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Screening on multidrug-resistant tuberculosis (MDR-TB) has been limited to the serious TB subpopulations excluding the new TB patients. This study aimed to examine MDR-TB burden among the new TB patients.
We conducted a study in Zhejiang Province during 2009–2013 to screen for MDR-TB patients among the low MDR-TB risk patients and five subpopulations of high MDR-TB risk patients. The number, prevalence, and trend of MDR-TB were compared while the logistic regression model was used to examine risk factors related to MDR-TB.
A total of 200 and 791 MDR-TB cases were, respectively, identified from the 9830 new TB cases and 2372 high-risk suspects who took MDR-TB screening from 2009 to 2013. The MDR-TB rates went down in both of the new TB patients and five MDR-TB high-risk groups over the study time, but the percentage of MDR-TB patients identified from the new TB patients in all diagnosed MDR-TB cases kept stable from 28.3% in 2011 to 27.0% in 2012 to 26.0% in 2013.
The study indicated that MDR-TB burden among new TB patients was high, thus screening for MDR-TB among the new TB patients should be recommended in China as well as in the similar situation worldwide.
China has the second highest multidrug-resistant tuberculosis (MDR-TB) burden worldwide, next to India, based on the estimated absolute number of diagnosed MDR-TB cases, although the officially reported number has been far below to the WHO's estimate. The huge gap was mainly caused by low drug susceptible testing (DST) coverage in China, 19% in new TB patients and 54% in re-treatment patients. There is very limited and affordable technique to rapidly diagnose or access drug-resistant TB test due to inadequate resources across the globe. Poor accessibility for MDR-TB diagnosis has become the barrier for early detection of MDR-TB cases. Also, the absence of conducting DST for all TB patients at enrollment has also put a threat on the detection and control of MDR-TB.[3,4] This may lead to more primary MDR-TB patients through transmission.[5,6]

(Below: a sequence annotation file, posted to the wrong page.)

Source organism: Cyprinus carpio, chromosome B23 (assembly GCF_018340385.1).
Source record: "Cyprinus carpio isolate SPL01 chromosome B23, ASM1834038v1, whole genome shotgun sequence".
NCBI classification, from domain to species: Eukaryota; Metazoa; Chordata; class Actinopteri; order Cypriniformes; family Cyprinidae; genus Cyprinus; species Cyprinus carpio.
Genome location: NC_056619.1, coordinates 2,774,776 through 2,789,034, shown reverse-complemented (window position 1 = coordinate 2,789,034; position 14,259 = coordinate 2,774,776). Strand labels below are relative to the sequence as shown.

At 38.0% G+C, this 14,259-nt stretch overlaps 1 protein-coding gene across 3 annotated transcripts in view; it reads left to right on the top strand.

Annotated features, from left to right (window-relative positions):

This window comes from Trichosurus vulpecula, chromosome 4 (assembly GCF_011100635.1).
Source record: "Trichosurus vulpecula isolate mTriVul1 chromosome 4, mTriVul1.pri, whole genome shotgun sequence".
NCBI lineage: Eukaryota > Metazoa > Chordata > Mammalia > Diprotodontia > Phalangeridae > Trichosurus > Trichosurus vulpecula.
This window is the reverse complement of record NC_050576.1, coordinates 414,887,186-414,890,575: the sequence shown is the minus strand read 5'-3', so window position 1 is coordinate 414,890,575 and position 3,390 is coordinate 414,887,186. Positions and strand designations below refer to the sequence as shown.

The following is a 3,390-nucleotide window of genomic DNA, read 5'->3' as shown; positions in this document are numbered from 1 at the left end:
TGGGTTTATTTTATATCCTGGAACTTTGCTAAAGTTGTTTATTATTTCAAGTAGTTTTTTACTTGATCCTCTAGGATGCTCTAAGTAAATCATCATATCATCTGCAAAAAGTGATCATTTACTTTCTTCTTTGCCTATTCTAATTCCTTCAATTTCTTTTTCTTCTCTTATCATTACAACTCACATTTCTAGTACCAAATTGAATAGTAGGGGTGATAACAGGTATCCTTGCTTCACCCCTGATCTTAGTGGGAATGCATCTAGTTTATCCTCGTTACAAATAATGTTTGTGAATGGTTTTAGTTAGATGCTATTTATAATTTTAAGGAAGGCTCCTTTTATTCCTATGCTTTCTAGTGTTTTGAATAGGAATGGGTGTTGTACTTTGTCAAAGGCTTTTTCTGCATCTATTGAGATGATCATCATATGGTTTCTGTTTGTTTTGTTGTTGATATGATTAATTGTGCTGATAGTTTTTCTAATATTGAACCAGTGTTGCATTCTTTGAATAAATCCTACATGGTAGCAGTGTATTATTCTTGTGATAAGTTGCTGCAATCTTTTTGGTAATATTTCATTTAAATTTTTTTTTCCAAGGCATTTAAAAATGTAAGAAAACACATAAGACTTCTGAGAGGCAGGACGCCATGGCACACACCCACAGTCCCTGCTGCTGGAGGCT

At the World Health Assembly, May 2009, most WHO member states have committed to achieving universal access to diagnosis and treatment of MDR-TB by the year 2015. However, due to inadequate resources, screening on MDR-TB was limited to the serious TB patients including (1) new cases persisting sputum culture or smear positive at the end of 2nd month after treatment, (2) cases of initial treatment failure, (3) re-treatment cases of treatment failure, (4) cases with poor treatment compliance, and (5) recurrence cases. The situation was similar in China, TB drug sensitivity testing has never been initiated among the new smear-sputum TB patients in most areas in China until their sputum were still present positive at the end of the 2nd month after treatment.[8,9]
In 2009, Global Fund intended to conduct a program in Zhejiang Province to estimate MDR-TB burden. Zhejiang Province is among the most developed provinces in China. Between 2001 and 2004, the TB case notification rate increased from 16 to 26/100,000 populations and has since remained approximately stable. A MDR-TB program was initiated in six cities during the years 2009–2013. The work started in Hangzhou, Shaoxing, Huzhou, and Lishui in 2009, in Quzhou in 2010, and in Jiaxing in 2013. The present study was conducted to investigate the rate of MDR-TB among the new sputum smear-positive patients as well as among the serious TB patients.